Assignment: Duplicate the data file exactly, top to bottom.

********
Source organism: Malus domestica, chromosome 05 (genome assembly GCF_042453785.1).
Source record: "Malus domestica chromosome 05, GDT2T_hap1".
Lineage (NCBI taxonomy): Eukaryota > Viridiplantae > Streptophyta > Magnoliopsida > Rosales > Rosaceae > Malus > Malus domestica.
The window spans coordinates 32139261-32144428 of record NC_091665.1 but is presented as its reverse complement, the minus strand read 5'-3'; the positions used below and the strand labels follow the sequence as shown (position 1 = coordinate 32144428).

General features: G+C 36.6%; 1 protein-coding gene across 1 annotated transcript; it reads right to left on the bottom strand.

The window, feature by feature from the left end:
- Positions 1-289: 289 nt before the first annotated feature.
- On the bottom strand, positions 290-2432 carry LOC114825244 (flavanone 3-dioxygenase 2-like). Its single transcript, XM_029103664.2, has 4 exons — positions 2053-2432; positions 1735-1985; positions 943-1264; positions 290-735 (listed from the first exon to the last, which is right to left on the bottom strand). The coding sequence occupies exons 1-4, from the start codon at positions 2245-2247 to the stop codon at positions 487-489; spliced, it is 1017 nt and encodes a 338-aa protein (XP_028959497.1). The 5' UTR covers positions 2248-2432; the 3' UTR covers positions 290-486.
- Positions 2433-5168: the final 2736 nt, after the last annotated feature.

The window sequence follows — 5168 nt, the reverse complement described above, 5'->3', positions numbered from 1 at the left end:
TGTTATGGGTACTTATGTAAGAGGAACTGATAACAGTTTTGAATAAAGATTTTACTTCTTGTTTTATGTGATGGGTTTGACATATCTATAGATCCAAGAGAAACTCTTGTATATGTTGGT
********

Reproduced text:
Source organism: Malus domestica, chromosome 05 (genome assembly GCF_042453785.1).
Source record: "Malus domestica chromosome 05, GDT2T_hap1".
Lineage (NCBI taxonomy): Eukaryota > Viridiplantae > Streptophyta > Magnoliopsida > Rosales > Rosaceae > Malus > Malus domestica.
The window spans coordinates 32139261-32144428 of record NC_091665.1 but is presented as its reverse complement, the minus strand read 5'-3'; the positions used below and the strand labels follow the sequence as shown (position 1 = coordinate 32144428).

General features: G+C 36.6%; 1 protein-coding gene across 1 annotated transcript; it reads right to left on the bottom strand.

The window, feature by feature from the left end:
- Positions 1-289: 289 nt before the first annotated feature.
- On the bottom strand, positions 290-2432 carry LOC114825244 (flavanone 3-dioxygenase 2-like). Its single transcript, XM_029103664.2, has 4 exons — positions 2053-2432; positions 1735-1985; positions 943-1264; positions 290-735 (listed from the first exon to the last, which is right to left on the bottom strand). The coding sequence occupies exons 1-4, from the start codon at positions 2245-2247 to the stop codon at positions 487-489; spliced, it is 1017 nt and encodes a 338-aa protein (XP_028959497.1). The 5' UTR covers positions 2248-2432; the 3' UTR covers positions 290-486.
- Positions 2433-5168: the final 2736 nt, after the last annotated feature.

The window sequence follows — 5168 nt, the reverse complement described above, 5'->3', positions numbered from 1 at the left end:
TGTTATGGGTACTTATGTAAGAGGAACTGATAACAGTTTTGAATAAAGATTTTACTTCTTGTTTTATGTGATGGGTTTGACATATCTATAGATCCAAGAGAAACTCTTGTATATGTTGGT